Chapters 4 (written by Robert Tobias) and 6 (written by Marick Masters and Robert Albright) concern labour management partnerships at the Federal level, fostered by the Clinton Administration. Tobias focuses on the agreement between the National Treasury Employees Union (where he served as president) and the US Customs Service. The union was given a role in the design and implementation of the newly reorganized Customs organization, dealing with many issues outside the scope of bargaining. One outside consultant’s analysis estimated a 25% rate of return for Customs from this investment in cooperation between 1994-98. Unfortunately, the initiative withered away, when a new Customs chief executive, with a philosophy against delegation, was appointed. Masters and Marick present the results of a survey of approximately 700 union and management representatives on sixty federal partnership councils. Council participants generally agreed that their partnerships were collaborative, reasonably important decision making bodies which improved the labour relations climate (better communication and fewer grievances) as well as internal customer satisfaction. There was less support for the view that the councils had increased productivity or reduced cost. High performing partnerships were characterized by strong management commitment at the top executive and political levels, union representatives who had a strong union membership base, and where both sides had the necessary information and expertise.
Sonia Opsina and Allon Yaroni’s research dealt specifically with the important labour and management competencies of labour management cooperation (Chapter 5). They conducted six in-depth interviews with manager and union representatives from three different successful partnerships. In these cases, there was a shift away from the traditional work roles of the parties. As part of the transformation, employees and union leaders had to acquire more technical expertise, while managers had to become more people oriented to provide coaching and foster teamwork.
In Chapter 7, Jeffrey Keefe looks at the challenges for unions as agents of change in the workplace. Based on a review of private sector literature, he concludes that local unions’ involvement in workplace transformation programs is an important determinant of success, as they aggregate worker preferences, and protect employee reps from reprisals through the grievance procedure. Nonetheless, union leaders are often ambivalent about participating, because involvement may conflict with their advocacy role in representing members, and because they are sceptical of management’s commitment to real joint action (as opposed to occasional consultation meetings). These barriers reinforce the importance of management being pro-active in building trust (as was the case in Indianapolis).
Charles Kerchner (Chapter 8) advocates that teacher unions (and by implication other professional unions) should become more like a guild, by becoming involved in maintaining the quality of education. He provides examples where in isolated cases, employers and teacher representatives have developed plans to improve teacher quality, including mentors for new teachers, peer review, teacher certification programs with financial rewards for certification, and differential pay based on merit and subject area shortages. He advocates changes to the US legal environment that would encourage more teacher unions to address education quality: making educational quality a joint bargaining responsibility and requiring the parties to determine measurable student-learning goals, with other aspects of the collective agreement related to performance vis-à-vis these goals.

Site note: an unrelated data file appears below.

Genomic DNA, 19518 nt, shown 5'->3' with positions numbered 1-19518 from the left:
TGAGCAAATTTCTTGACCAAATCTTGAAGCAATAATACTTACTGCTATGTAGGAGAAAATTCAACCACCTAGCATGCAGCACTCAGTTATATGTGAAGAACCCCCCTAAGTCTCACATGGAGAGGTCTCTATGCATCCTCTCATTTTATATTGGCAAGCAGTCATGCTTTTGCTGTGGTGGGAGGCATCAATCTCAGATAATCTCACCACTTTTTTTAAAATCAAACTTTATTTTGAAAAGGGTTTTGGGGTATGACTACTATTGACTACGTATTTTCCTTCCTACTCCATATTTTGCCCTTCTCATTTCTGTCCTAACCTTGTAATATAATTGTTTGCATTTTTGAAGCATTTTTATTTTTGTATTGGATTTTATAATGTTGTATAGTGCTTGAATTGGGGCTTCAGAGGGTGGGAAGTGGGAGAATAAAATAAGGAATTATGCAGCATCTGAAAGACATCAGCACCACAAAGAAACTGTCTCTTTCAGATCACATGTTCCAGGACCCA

In Chapter 9, Martin Malin explores the impact of US legal decisions about the public sector “scope of bargaining” on labour management cooperation in the sector. Based on an analysis of the jurisprudence, he concludes that the approach adopted by legal decision-makers, of balancing the union’s right to bargain working conditions against management’s unilateral right to determine public policy, has resulted in a narrow scope of bargaining. More importantly, it encourages both sides to resort to litigation to determine “bargainability,” rather than address the issue. He argues that this excessive legalism, which is a barrier to cooperation, could be reduced by imposing a legal requirement to “consult” about all working conditions. That way, the parties would be obliged to address issues first, and could reach a mutually beneficial agreement, before going to the courts.
The final chapter, written by Adrienne Eaton and Paula Voos, concerns the ramifications of public sector supervisors being able to join unions. This is another well researched paper on an interesting topic, which is tangential, at best, to labour management cooperation. The authors conducted in depth interviews with approximately thirty New Jersey public sector managers and union representatives to determine whether the fact that supervisors were union members affected their performance. Based on the interviews they conclude that, “People can be loyal to the mission of the agency (and act as supervisors to further that mission), while they are also union members.”
Though the chapters are all of high quality, they rely on many different methodologies and are written as stand-alone pieces. As a result, many authors cover the same background material (for example, numerous discussions of Bush revoking the Clinton Administration’s Executive Order requiring federal labour-management partnerships). This makes reading the entire volume at once somewhat repetitive. In addition, several of the chapters, though concerned with issues of public sector labour relations in the United States, are only tangentially related to labour management cooperation. Finally, the relevance of several studies to Canadian practitioners will be limited; particularly, those dealing with eccentricities of US public sector labour relations law. Given these caveats, this remains a valuable collection of papers.